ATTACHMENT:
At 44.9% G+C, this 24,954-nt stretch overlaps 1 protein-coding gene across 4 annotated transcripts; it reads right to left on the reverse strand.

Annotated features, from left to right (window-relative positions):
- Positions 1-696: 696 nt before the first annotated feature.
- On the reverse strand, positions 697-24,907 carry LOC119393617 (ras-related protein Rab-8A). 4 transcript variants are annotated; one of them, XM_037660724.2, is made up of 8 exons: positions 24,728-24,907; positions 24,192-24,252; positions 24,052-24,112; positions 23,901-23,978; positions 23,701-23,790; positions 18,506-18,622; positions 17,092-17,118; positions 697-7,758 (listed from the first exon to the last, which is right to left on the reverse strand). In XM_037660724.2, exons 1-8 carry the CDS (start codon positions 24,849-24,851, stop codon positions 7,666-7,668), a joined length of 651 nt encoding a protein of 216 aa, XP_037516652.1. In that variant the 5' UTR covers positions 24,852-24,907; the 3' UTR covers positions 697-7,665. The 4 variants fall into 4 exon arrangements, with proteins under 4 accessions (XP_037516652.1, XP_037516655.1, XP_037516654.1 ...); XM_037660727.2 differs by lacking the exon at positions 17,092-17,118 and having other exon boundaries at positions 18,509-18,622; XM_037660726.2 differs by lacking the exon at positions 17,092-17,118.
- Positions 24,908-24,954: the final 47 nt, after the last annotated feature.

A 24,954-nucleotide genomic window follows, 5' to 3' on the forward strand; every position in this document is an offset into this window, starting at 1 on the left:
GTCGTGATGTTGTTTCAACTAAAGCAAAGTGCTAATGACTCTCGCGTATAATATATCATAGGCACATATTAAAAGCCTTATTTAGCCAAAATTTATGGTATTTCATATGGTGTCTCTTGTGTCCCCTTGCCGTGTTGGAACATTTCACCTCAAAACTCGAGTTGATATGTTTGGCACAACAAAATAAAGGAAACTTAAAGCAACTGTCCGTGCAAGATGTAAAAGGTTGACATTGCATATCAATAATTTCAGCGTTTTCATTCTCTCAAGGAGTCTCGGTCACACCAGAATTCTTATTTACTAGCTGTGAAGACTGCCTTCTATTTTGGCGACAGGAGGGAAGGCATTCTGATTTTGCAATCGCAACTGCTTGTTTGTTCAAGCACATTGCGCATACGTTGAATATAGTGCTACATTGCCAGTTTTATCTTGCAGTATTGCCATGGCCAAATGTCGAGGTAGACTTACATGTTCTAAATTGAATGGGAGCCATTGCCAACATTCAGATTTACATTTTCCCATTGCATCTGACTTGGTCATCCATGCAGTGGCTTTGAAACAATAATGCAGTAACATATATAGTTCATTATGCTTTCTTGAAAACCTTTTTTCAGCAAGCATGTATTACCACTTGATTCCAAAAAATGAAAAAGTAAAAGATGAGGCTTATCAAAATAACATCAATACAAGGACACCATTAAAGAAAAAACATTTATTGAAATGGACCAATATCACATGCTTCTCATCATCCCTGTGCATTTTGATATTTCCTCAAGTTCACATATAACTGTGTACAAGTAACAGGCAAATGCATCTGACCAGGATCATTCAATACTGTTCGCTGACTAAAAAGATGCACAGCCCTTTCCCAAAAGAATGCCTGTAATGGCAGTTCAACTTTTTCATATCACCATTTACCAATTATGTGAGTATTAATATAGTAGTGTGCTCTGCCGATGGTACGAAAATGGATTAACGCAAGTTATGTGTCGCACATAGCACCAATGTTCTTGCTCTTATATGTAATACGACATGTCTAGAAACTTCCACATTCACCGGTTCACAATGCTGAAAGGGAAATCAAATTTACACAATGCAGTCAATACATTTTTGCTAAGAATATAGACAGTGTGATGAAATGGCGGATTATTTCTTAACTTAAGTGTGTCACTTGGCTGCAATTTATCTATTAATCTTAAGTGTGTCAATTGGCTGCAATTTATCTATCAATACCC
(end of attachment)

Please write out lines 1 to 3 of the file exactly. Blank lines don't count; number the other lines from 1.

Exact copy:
At 44.9% G+C, this 24,954-nt stretch overlaps 1 protein-coding gene across 4 annotated transcripts; it reads right to left on the reverse strand.

Annotated features, from left to right (window-relative positions):
- Positions 1-696: 696 nt before the first annotated feature.